Alas, there are marijuana use symptoms that can go on and on for a long, long time. Many of these effects or complications are psychological or mental in nature. Thusly, they’ll need some type of counselling or therapy in order for you to overcome them.
On that note, Columbia University claims that marijuana addiction is supposedly both physical and psychological. As for the mental marijuana effects, they include:
- Acute psychotic reactions
- Depression or a depressed state
- Social intolerance or a lack of desire to be social
- Schizophrenia or feeling like everyone is out to get you
- Anxiety that doesn’t disappear or actually worsens as a result of smoking pot
In regards to marijuana’s effects on the heart, they include:
- Increased chances of heart attack
- Increased heart rate by 20 to 100 percent
- Increased chances of cardiovascular diseases or conditions
The effects of cannabis on your lung involve these symptoms (especially if you primarily smoke pot rather than ingest it in some other way):
- Increased chances of cold
- Increased exposure to disease
- Increased chances of pneumonia
- Carcinogenic toxins create lung cancer
As for the effects of marijuana on your life, expect the following:
- Poor social life
- Lack of motivation
- Mental impairment
- Physical impairment
- Reduced cognitive abilities
What to Expect of These Marijuana Symptoms
If you’ve discovered or realised that you’re addicted to cannabis, then it’s your chance to change your lifestyle. Learn more about relapse prevention strategies and recovery skills from addiction in order to function normally and properly without marijuana. Essentially:
- Physical and Psychological Symptoms: Physically, the consequences of marijuana include increased heart rate, changes in mood, and changes in appetite. Psychologically, marijuana can increase paranoia and anxiety. This can then lead to the reduction of your brain’s ability to think clearly and outright depression.
- When Will the Symptoms Dissipate? The physical withdrawal symptoms should wear off given enough time has passed once you’ve ceased taking the drug and the drug itself has worn off. However, the psychological effects of cannabis can last for many months or even years after you’ve stopped smoking marijuana.
- Immediate and Long-Term Consequences: The most common and immediate outcomes of cannabis abuse are depression and anxiety. These conditions can lead to you wanting to self-medicate or get prescribed medication for them to treat them properly.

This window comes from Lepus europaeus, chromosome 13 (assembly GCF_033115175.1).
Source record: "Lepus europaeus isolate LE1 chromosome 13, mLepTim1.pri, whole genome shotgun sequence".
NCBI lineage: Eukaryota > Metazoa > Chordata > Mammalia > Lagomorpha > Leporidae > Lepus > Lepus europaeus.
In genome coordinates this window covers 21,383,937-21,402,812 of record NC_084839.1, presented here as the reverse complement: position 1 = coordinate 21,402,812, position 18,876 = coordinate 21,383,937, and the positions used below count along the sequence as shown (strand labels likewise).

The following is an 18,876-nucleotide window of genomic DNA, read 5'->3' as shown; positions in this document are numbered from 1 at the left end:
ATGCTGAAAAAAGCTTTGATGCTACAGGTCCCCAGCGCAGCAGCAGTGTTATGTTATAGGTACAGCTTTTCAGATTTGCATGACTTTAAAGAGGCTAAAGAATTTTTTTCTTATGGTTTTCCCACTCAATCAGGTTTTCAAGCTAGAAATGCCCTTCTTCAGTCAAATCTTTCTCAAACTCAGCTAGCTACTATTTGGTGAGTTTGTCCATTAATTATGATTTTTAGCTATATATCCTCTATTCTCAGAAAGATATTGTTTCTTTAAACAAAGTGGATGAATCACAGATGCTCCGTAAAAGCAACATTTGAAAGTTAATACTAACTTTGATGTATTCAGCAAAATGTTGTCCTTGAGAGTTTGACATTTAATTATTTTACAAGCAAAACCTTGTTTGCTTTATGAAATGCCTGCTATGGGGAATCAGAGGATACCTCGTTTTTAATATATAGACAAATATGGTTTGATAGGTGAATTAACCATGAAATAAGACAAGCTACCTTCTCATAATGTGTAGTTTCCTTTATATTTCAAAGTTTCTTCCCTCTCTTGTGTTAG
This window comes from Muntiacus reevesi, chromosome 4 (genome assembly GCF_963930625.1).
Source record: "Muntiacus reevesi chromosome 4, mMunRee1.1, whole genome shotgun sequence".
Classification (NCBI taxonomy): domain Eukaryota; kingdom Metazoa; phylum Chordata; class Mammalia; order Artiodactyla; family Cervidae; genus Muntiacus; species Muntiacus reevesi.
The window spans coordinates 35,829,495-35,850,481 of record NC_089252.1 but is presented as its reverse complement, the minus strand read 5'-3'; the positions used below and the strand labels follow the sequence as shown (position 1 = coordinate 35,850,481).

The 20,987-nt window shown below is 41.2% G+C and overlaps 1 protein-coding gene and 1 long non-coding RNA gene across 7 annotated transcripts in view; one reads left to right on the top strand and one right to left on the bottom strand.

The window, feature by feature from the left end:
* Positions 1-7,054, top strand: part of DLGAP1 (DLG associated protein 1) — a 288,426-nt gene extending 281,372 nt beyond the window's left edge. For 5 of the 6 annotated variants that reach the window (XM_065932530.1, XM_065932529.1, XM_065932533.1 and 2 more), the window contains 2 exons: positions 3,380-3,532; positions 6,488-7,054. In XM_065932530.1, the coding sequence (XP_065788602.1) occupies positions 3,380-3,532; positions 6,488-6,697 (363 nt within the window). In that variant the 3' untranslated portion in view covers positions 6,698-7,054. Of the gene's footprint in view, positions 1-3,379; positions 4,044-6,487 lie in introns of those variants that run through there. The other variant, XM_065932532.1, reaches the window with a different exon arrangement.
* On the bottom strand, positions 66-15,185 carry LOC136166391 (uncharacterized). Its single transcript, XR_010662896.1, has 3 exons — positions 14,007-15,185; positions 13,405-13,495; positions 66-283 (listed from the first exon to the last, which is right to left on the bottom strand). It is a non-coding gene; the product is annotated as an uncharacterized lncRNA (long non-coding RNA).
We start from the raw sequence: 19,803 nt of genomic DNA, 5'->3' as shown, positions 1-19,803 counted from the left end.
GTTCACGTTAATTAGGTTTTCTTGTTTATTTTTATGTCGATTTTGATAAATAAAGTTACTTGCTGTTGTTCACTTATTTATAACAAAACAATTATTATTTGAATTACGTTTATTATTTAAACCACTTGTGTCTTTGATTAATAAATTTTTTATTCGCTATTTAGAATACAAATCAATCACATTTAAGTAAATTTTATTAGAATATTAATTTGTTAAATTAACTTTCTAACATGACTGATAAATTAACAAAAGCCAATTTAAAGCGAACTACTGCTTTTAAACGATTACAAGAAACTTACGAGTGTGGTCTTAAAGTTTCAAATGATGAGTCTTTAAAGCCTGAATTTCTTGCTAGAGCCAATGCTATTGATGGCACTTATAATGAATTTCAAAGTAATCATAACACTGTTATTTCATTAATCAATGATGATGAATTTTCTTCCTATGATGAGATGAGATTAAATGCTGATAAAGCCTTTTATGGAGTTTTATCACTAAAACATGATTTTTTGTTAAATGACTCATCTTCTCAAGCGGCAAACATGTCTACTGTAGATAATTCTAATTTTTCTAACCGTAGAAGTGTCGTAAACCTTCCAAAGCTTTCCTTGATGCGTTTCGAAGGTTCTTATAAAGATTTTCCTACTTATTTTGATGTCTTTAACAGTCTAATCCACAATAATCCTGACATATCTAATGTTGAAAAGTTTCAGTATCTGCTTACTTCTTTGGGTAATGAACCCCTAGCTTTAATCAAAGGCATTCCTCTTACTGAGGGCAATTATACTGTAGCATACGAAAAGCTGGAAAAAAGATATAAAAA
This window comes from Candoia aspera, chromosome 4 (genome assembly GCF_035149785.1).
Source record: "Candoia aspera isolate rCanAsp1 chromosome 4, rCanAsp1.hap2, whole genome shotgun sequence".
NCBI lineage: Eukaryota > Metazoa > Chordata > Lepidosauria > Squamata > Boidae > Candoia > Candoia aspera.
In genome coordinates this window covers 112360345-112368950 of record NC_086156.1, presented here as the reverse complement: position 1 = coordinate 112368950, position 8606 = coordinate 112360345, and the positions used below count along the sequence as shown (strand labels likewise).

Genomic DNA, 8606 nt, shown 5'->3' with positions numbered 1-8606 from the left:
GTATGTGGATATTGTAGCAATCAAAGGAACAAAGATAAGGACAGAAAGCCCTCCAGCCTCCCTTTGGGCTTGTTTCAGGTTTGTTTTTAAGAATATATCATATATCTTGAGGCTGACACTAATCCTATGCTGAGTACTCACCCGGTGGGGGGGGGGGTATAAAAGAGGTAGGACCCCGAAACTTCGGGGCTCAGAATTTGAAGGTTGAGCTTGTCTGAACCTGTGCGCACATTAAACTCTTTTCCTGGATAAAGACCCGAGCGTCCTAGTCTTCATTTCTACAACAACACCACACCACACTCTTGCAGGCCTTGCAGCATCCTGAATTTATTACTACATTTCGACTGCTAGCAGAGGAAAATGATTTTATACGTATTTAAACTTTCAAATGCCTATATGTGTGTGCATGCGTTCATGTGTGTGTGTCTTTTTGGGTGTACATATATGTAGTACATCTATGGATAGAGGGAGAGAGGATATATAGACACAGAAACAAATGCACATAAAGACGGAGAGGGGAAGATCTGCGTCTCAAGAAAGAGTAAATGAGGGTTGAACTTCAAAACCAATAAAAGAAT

- There are also complications like lowered IQ that won’t be recovered or healed even after you ceased consumption of pot, especially if you start taking the drug as a minor.
- Cannabis Addiction versus Other Addictions: However, the symptoms and physical signs of cannabis addiction aren’t near those of hard drugs like heroin, which is a fact that the pro-legalisation of marijuana contingent keeps offering as an argument for cannabis legality.
Does this make smoking pot okay? There are those who’d argue that yes, it’s justification. However, there are also those who explicitly state that no, it’s not a justification at all and marijuana abuse can lead to brain damage, among other complications.
The Consequences of Marijuana Use
Regardless of how it’s taken, there’s a real risk of feeling like you require marijuana every day, so you might have troubles stopping using it on your own volition. In any case, there are various consequences related to marijuana use that pot smokers need to be aware of.
- Brain Abnormalities: 18 to 25 year olds who consumed marijuana at least once every week tended to have significant brain abnormalities. The abnormalities were present in the reward and emotion centres of the brain. Even casual usage of cannabis can increase your chances of developing addictions to other substances down the line or affect your ability to deal or feel emotions.
- Not for Minors: The adolescent brain considers marijuana to be neurotoxic or toxic to the brain, nerves, neurons, and the nervous system in general. A study following more than 1,000 people who used marijuana as adolescents showed that there’s a 6-point decline of their IQ (Intelligence Quotient) on average. Stopping cannabis usage won’t restore the damage either.
- To be more specific, their IQs at age 13 then and at age 38 were compared. This change is alarming because on average, non-marijuana users are known to have their IQ remain stable or slightly go up during this period. Regular pot smokers, on the other hand, have their IQs decline, thus proving the alleged rumours that cannabis usage “rots” the brain with its neurotoxicity, especially among young kids.
- Psychotic Symptoms: Cannabis also makes it 3 times likely for someone to develop psychotic symptoms or some sort of psychosis. This is according to a study spanning 3 years and involving 4,045 test subjects that lack any psychosis whatsoever. Many of marijuana smokers ended up developing symptoms of psychosis such as manic-depression compared to their non-smoking counterparts.
- Induces Depression: Did you know that by using marijuana, you could risk developing depression? It’s true. Pot smokers are 4 times more likely to develop the condition. Another marijuana study followed 1,920 people for 16 years. It revealed that marijuana smokers were more likely to develop depression by 4 times when compared to people who have never smoked a blunt their entire lives.